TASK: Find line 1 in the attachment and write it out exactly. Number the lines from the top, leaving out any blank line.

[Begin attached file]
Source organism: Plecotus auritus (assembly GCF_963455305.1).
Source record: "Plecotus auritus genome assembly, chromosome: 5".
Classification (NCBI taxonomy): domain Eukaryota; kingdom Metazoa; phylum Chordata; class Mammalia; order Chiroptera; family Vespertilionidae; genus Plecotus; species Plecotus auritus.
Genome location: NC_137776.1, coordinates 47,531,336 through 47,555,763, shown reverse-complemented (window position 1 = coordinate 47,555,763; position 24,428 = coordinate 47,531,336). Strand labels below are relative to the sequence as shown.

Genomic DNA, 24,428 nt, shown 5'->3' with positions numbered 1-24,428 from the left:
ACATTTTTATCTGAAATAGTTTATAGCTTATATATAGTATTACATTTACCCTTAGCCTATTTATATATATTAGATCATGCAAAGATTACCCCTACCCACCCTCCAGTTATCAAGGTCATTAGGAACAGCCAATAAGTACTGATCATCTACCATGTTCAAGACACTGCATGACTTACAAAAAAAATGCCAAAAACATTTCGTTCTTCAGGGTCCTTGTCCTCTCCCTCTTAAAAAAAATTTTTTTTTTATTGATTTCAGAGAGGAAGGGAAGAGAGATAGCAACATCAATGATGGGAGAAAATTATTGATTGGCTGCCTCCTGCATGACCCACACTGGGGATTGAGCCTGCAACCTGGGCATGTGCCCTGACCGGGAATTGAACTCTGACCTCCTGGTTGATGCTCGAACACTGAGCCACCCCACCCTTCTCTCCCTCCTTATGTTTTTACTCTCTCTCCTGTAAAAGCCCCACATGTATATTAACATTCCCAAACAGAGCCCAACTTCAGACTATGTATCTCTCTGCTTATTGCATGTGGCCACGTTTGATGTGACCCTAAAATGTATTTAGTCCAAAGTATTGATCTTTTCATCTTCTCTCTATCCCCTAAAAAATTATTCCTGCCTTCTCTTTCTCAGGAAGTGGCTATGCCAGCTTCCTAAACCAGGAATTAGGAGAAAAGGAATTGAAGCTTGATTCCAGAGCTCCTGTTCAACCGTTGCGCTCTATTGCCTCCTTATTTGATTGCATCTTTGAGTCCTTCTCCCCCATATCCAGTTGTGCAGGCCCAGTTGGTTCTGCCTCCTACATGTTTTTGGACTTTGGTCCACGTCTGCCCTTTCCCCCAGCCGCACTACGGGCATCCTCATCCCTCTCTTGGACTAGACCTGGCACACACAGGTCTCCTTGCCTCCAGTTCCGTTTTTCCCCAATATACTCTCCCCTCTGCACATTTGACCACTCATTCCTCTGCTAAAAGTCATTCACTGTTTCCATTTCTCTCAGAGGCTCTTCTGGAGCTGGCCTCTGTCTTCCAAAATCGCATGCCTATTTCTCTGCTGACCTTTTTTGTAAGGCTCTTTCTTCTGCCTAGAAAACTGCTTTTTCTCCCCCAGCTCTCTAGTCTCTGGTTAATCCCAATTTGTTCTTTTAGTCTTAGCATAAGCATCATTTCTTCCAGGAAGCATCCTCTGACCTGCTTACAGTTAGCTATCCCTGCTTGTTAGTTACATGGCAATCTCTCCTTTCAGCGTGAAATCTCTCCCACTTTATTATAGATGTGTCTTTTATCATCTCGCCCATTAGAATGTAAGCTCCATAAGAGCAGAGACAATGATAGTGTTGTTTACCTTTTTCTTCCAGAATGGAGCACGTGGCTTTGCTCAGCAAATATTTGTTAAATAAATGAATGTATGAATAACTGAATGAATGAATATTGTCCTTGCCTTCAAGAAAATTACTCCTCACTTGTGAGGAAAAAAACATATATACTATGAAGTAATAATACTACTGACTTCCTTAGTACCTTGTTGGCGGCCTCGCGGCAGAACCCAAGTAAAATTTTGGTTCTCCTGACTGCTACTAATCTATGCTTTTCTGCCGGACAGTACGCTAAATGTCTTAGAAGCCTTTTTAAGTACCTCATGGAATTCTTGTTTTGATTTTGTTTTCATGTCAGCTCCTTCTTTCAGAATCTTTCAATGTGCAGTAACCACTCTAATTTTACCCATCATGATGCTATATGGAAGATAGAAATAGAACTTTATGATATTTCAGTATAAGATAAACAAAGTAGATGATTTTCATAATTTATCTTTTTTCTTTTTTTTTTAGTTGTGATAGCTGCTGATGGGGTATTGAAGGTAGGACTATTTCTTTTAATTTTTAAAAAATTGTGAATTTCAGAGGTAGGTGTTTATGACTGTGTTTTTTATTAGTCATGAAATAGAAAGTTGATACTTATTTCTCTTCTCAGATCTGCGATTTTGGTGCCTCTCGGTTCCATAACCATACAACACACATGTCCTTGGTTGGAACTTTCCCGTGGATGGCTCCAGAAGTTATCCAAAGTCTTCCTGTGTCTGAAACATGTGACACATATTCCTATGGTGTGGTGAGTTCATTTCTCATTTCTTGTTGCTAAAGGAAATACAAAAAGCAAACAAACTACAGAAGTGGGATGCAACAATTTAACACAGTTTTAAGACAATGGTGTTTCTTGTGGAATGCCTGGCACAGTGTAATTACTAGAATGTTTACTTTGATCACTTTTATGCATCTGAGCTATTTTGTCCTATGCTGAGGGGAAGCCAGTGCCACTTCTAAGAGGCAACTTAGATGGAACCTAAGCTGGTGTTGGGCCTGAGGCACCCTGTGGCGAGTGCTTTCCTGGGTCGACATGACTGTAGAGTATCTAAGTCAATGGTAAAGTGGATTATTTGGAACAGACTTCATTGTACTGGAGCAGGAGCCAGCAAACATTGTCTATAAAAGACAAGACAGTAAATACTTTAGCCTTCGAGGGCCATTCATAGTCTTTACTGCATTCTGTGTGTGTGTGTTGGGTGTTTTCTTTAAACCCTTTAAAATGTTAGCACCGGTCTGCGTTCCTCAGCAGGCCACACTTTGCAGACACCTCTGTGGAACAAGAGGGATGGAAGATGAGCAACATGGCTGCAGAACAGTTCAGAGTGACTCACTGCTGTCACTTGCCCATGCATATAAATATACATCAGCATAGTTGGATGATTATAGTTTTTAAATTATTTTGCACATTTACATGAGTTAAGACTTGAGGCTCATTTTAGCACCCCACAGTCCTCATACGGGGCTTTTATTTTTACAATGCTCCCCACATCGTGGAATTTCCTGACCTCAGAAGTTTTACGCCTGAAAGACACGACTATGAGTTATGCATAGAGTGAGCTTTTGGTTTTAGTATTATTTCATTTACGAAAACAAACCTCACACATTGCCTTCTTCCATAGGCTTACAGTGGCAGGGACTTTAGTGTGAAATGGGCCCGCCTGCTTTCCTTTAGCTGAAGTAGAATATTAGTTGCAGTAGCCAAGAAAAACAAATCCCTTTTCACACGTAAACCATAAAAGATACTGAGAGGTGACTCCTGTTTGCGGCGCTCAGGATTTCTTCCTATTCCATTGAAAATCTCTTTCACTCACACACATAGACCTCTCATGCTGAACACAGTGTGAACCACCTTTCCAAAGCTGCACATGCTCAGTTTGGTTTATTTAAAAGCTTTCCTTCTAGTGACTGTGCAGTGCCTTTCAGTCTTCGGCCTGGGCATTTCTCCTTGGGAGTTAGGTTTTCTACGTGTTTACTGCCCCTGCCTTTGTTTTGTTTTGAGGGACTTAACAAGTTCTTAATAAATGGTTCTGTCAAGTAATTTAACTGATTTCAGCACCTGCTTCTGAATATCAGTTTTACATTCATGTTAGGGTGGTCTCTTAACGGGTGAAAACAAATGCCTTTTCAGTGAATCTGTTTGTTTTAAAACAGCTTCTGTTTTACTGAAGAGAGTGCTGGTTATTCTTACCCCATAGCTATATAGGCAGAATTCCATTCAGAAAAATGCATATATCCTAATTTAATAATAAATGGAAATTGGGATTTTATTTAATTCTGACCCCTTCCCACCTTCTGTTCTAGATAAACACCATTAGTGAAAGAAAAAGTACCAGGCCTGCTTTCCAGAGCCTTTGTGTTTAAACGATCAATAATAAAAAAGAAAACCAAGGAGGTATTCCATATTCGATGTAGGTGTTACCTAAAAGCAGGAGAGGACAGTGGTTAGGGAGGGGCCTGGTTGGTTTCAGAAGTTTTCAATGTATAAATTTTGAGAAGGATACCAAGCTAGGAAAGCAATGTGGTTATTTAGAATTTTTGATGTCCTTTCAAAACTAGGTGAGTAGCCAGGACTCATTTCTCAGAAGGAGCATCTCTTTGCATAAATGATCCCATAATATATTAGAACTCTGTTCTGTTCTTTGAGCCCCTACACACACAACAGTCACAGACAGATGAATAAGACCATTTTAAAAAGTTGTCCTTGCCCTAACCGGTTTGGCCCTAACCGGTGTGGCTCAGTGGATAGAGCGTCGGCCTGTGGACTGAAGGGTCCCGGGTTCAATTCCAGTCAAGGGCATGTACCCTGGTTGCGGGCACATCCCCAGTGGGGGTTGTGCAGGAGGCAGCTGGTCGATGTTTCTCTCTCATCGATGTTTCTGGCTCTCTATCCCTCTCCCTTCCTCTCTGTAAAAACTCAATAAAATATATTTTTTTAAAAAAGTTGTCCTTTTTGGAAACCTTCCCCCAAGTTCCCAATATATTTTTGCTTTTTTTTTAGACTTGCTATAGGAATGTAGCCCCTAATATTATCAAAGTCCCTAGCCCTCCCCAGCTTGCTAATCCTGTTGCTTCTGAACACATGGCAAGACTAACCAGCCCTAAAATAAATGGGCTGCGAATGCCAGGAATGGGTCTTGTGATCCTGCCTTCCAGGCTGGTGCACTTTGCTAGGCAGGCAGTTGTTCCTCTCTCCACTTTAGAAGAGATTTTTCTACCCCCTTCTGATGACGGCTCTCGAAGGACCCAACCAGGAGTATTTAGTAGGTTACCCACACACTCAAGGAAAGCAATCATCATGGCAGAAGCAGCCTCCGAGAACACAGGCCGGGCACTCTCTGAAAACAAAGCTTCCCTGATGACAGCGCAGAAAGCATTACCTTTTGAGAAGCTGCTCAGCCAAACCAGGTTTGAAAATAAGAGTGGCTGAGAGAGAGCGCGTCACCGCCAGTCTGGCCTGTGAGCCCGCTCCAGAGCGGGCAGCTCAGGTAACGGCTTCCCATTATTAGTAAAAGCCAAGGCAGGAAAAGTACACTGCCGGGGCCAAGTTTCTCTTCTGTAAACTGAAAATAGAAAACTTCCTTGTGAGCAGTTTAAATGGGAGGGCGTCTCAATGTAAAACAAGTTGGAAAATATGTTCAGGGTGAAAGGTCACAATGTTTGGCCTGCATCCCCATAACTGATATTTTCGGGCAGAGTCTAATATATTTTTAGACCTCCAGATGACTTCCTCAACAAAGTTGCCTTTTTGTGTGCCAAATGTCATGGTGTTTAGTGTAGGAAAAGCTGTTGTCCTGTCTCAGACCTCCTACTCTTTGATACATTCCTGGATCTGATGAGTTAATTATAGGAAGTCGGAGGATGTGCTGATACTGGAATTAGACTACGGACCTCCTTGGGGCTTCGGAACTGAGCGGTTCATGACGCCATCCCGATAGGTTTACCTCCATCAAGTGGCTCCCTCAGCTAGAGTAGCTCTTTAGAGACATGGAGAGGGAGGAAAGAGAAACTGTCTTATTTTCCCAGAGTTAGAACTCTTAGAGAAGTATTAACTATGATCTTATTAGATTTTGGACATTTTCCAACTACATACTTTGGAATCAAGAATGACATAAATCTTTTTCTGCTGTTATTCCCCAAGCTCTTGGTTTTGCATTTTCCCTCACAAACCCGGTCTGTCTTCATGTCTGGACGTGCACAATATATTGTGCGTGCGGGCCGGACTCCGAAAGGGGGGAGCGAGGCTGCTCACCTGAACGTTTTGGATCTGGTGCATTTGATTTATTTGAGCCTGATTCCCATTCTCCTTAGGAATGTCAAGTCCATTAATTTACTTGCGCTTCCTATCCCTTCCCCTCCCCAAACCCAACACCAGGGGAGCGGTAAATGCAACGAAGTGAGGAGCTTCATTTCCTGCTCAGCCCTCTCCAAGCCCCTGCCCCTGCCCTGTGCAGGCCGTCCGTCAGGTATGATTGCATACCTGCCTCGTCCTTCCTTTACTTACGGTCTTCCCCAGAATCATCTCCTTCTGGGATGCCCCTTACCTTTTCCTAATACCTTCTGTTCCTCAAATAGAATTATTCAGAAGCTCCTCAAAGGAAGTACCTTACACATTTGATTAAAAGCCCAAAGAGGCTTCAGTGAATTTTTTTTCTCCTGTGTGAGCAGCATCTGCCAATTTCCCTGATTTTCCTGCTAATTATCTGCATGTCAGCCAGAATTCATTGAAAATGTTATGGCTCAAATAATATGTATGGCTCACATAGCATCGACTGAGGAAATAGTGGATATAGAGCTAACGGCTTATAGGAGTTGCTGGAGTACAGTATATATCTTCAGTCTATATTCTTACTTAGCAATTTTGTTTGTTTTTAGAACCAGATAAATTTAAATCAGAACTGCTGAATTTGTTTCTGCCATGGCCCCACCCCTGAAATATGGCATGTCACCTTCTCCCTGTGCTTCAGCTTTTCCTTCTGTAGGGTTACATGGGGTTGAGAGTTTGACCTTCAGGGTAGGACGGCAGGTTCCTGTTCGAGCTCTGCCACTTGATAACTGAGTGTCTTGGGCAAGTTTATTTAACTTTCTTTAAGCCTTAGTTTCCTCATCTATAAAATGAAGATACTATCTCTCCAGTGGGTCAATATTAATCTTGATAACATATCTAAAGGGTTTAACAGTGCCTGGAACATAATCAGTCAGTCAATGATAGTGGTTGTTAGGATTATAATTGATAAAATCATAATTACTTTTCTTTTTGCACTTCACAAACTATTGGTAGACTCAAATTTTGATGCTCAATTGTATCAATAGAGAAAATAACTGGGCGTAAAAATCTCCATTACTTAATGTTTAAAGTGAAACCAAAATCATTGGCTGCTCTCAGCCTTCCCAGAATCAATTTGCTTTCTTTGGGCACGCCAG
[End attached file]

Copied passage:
Source organism: Plecotus auritus (assembly GCF_963455305.1).